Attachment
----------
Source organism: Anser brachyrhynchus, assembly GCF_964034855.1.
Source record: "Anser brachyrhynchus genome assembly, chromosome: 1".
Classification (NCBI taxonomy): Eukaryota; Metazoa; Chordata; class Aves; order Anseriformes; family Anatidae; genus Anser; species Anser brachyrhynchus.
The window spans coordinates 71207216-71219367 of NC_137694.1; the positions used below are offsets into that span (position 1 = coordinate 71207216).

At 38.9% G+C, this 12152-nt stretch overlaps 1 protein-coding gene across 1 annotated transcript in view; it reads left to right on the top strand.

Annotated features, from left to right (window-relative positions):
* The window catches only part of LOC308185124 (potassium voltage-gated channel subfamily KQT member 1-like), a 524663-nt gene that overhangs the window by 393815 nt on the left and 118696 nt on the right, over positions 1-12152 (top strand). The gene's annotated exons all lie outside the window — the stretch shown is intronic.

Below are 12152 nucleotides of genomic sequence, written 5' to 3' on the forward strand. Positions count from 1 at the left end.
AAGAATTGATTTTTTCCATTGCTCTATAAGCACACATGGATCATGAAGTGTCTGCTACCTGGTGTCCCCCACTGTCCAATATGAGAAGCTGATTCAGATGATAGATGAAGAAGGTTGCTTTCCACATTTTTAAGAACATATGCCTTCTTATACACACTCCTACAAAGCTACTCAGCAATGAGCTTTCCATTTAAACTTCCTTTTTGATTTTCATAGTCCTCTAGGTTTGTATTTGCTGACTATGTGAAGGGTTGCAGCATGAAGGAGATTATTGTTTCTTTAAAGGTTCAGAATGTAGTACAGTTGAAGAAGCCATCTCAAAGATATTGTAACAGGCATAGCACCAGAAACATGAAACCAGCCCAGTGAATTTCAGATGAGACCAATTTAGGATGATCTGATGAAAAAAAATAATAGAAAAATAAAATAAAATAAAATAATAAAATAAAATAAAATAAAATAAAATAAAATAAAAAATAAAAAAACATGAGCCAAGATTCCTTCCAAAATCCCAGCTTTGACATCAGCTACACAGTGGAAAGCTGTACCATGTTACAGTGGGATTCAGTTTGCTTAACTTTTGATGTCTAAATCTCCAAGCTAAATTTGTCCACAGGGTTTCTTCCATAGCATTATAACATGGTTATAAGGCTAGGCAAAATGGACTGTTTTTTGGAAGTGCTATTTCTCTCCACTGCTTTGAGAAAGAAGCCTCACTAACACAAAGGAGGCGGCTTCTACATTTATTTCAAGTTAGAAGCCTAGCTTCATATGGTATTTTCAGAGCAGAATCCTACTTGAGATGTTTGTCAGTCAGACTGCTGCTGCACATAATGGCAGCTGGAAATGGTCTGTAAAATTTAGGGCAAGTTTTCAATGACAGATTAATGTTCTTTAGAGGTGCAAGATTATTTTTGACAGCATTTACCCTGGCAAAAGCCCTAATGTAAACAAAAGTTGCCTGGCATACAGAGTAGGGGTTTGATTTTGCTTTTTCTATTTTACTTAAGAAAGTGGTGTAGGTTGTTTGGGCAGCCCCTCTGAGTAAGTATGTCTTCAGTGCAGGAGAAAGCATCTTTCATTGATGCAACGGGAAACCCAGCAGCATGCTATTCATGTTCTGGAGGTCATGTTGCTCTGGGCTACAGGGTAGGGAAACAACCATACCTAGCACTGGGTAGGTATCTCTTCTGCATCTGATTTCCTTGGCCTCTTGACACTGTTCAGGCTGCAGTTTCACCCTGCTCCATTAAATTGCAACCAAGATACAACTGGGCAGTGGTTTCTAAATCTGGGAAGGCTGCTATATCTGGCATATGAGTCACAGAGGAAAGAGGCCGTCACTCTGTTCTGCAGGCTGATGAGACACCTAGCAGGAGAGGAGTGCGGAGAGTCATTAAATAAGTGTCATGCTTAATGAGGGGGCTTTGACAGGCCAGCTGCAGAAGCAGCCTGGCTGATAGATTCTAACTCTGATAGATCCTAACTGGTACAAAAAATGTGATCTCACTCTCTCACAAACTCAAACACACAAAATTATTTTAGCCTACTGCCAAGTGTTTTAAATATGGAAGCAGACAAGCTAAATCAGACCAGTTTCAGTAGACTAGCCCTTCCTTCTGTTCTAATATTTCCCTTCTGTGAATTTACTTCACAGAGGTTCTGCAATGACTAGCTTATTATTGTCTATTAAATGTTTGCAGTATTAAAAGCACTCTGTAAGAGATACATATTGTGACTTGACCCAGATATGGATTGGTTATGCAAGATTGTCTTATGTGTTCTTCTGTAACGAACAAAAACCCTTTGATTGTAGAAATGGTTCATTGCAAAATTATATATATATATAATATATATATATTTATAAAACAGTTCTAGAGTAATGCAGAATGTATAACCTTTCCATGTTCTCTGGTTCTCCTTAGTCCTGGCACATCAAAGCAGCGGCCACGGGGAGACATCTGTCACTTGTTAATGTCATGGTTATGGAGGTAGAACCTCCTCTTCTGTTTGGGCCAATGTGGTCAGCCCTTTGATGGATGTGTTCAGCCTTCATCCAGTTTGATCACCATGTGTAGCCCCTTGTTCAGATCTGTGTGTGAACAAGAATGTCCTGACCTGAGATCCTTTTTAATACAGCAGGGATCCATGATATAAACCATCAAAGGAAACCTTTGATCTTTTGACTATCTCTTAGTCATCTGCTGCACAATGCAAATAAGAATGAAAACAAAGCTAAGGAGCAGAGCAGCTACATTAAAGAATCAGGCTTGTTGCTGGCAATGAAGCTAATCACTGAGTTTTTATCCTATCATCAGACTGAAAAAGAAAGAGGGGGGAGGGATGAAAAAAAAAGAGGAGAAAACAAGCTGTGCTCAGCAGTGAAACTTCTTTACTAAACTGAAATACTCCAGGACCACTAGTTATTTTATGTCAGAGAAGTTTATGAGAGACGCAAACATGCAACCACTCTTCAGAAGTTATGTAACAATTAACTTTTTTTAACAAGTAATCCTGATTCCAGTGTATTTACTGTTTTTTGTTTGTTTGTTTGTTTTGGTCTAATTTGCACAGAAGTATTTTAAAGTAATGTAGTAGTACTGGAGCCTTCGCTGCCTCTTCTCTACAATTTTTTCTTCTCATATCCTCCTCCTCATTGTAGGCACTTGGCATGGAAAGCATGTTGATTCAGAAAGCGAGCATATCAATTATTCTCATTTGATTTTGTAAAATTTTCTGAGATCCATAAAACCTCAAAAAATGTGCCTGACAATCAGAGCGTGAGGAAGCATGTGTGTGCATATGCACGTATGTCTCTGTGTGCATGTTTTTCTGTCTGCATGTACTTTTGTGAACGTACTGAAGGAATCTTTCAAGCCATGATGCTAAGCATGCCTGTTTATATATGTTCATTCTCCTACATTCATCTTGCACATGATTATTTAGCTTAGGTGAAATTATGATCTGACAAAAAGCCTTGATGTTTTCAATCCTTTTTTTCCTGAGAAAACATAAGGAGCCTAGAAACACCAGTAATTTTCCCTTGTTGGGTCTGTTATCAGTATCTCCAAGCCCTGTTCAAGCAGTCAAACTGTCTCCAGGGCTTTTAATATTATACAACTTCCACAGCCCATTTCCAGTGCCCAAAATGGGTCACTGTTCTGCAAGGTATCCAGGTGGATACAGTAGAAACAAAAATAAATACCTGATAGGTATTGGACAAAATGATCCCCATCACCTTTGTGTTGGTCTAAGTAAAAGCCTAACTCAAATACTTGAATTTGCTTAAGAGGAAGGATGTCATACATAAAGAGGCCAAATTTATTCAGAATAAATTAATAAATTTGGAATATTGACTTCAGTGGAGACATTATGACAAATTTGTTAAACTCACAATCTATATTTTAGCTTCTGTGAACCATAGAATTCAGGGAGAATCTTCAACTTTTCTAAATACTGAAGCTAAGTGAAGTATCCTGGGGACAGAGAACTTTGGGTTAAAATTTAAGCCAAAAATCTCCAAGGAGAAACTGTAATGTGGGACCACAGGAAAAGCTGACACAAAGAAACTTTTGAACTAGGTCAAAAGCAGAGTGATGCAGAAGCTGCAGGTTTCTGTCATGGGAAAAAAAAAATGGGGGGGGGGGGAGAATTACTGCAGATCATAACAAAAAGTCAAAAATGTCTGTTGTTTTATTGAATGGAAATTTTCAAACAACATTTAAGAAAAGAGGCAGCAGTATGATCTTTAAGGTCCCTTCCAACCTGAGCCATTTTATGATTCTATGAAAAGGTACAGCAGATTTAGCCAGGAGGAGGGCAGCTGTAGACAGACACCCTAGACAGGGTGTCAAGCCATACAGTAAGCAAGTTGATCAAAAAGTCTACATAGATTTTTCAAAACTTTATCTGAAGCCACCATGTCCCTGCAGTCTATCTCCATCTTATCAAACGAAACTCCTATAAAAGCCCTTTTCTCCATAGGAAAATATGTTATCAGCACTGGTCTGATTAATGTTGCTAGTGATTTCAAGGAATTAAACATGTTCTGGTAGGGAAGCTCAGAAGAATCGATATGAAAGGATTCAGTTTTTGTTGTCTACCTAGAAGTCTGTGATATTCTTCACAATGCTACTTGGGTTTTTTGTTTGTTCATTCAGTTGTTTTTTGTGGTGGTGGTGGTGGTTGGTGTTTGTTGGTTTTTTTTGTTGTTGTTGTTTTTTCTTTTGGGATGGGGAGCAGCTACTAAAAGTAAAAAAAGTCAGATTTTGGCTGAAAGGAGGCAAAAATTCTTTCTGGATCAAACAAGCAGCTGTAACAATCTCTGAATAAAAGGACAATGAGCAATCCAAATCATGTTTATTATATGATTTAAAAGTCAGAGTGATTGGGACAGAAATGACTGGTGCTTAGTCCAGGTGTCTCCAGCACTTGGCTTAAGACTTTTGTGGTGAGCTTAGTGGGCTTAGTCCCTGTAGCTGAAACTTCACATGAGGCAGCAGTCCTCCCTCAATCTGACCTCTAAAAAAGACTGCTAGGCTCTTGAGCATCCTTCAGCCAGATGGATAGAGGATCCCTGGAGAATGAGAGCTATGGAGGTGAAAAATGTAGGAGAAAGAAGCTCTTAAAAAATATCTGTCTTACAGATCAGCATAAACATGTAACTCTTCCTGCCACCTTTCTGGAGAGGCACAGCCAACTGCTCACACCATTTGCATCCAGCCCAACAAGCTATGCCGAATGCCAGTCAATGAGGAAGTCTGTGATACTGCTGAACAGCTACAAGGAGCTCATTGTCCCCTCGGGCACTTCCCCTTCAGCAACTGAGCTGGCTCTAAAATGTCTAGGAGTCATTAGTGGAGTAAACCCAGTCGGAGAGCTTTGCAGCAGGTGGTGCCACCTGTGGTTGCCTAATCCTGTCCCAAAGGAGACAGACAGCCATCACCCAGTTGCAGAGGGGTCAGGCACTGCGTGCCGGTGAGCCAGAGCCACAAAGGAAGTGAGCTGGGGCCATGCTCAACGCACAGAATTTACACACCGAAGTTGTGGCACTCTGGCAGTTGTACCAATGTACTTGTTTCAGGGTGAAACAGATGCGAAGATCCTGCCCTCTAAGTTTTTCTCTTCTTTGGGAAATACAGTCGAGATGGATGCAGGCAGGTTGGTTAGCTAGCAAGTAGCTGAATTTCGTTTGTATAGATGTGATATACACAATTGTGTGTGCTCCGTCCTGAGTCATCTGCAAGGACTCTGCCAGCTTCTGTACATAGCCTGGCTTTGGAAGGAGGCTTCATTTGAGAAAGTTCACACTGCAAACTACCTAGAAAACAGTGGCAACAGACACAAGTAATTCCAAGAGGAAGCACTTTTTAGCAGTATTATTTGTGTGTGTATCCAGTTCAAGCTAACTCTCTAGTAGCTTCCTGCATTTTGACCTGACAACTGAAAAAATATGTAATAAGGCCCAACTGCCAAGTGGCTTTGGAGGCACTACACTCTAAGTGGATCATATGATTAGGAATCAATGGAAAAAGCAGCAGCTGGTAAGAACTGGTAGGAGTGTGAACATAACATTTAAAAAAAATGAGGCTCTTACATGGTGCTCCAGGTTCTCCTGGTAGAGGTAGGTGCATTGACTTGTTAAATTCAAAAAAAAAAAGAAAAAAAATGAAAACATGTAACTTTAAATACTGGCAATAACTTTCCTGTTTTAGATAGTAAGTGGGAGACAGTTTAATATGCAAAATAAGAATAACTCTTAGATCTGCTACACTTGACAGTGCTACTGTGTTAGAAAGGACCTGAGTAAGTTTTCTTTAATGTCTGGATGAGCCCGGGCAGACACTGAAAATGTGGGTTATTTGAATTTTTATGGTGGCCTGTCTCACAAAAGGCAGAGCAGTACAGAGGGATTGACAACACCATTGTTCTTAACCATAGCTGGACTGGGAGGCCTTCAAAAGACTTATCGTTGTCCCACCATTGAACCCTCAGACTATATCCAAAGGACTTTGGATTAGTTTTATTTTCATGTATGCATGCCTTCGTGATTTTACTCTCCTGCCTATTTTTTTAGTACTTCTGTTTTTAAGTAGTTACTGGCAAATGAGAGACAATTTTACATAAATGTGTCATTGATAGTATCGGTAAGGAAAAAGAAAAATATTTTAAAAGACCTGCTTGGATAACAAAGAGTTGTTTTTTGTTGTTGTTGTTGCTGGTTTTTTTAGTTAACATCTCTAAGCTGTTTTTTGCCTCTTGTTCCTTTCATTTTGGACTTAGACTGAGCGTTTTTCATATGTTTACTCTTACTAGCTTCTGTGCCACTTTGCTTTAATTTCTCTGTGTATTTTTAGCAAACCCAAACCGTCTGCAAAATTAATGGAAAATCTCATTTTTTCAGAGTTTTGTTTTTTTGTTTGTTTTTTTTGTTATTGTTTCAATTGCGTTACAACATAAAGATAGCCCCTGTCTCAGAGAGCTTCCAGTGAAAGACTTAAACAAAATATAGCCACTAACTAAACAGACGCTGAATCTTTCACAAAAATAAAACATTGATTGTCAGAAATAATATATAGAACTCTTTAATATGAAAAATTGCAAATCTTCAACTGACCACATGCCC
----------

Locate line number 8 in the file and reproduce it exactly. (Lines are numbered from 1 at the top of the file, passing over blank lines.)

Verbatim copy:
Below are 12152 nucleotides of genomic sequence, written 5' to 3' on the forward strand. Positions count from 1 at the left end.